The 28mm RKE in actionFebruary 20, 2017
Still cloudy here, but we got a gap earlier this evening, a persistent sucker hole right over Orion, and I got a whole 10 minutes of observing in. I was using the Bresser AR102S Comet Edition and for eyepieces the 20mm 70-degree that came with it, and my new 28mm RKE from Edmund.
Both eyepieces will just fit in the belt of Orion, with Alnitak and Mintaka in the last 5% or so of the field on either side. So the belt turns out to be a good test of edge characteristics. The 28mm RKE is way sharper at the edges, by the way. You might think that its 45-degree apparent field of view would feel positively claustrophobic after the 70-degree field of the Bresser eyepiece.
But it doesn’t, because of the magical floating stars effect. It’s real! It’s one of the most arresting things I have experienced in almost a decade of observing. As your eye gets closer to the eyepiece, you begin to be able to see the image. As you move in until you can see the entire field, the point where the eyepiece barrel disappears from view coincides exactly with the point where you are far enough to see the field stop of the eyepiece. If you hold up right there, you see the image created by the eyepiece floating in space, with a thin ring of unresolved darkness around it, which if you back out a bit will be the eyepiece barrel, and if you move in a bit will be the eyepiece field stop. In either case, the eye relief is great enough that you can still see the rest of the scope in your peripheral vision, past the thin ring of darkness at the edge of the field.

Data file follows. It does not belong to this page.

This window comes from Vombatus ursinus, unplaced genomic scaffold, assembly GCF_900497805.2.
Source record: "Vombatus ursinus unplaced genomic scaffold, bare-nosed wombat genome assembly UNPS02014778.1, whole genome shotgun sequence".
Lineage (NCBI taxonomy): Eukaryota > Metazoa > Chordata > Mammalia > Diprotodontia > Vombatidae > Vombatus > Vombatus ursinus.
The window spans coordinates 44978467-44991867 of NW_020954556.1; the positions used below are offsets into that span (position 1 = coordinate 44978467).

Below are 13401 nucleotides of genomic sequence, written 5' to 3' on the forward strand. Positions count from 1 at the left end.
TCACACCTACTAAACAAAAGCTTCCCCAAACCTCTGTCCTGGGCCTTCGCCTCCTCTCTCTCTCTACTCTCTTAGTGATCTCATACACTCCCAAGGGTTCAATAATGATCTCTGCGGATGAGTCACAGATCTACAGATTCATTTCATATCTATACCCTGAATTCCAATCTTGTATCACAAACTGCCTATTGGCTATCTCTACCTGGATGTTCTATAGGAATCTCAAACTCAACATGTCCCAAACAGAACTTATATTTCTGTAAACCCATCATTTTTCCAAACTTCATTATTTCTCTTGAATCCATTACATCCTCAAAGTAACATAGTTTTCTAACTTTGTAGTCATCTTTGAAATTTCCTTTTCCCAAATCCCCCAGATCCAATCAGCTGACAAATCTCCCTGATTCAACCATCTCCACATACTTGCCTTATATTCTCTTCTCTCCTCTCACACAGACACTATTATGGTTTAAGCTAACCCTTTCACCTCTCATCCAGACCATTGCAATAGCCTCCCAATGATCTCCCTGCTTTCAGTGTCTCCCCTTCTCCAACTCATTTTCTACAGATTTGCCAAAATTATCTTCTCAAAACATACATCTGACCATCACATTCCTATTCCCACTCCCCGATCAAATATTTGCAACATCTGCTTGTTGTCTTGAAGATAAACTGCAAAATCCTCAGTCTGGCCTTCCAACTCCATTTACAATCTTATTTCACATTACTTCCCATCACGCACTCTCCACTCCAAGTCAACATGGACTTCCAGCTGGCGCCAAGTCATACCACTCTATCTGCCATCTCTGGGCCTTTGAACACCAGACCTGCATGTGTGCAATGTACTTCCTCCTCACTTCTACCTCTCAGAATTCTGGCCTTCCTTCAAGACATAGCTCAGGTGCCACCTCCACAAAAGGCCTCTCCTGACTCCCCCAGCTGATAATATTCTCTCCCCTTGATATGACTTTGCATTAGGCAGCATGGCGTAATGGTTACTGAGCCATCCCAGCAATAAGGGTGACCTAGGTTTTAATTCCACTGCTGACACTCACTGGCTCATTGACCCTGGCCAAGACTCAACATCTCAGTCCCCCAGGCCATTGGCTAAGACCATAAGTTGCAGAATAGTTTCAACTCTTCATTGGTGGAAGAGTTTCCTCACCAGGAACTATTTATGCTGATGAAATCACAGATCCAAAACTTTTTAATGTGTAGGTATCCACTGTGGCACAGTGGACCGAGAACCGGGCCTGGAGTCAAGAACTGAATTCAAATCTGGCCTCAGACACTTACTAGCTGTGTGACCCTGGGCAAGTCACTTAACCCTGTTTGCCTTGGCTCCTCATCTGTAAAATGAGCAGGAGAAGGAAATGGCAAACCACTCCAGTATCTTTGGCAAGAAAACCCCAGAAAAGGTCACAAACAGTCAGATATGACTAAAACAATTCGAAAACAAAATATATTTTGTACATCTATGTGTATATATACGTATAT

I have never, ever seen anything like this. It is exactly as cool and immersive as the legends have it. I can imagine building a whole observing kit consisting of this one eyepiece and a series of Barlows of various magnifications.
Anyway, if you have been on the fence about this eyepiece like I was, just get it. It’s amazing.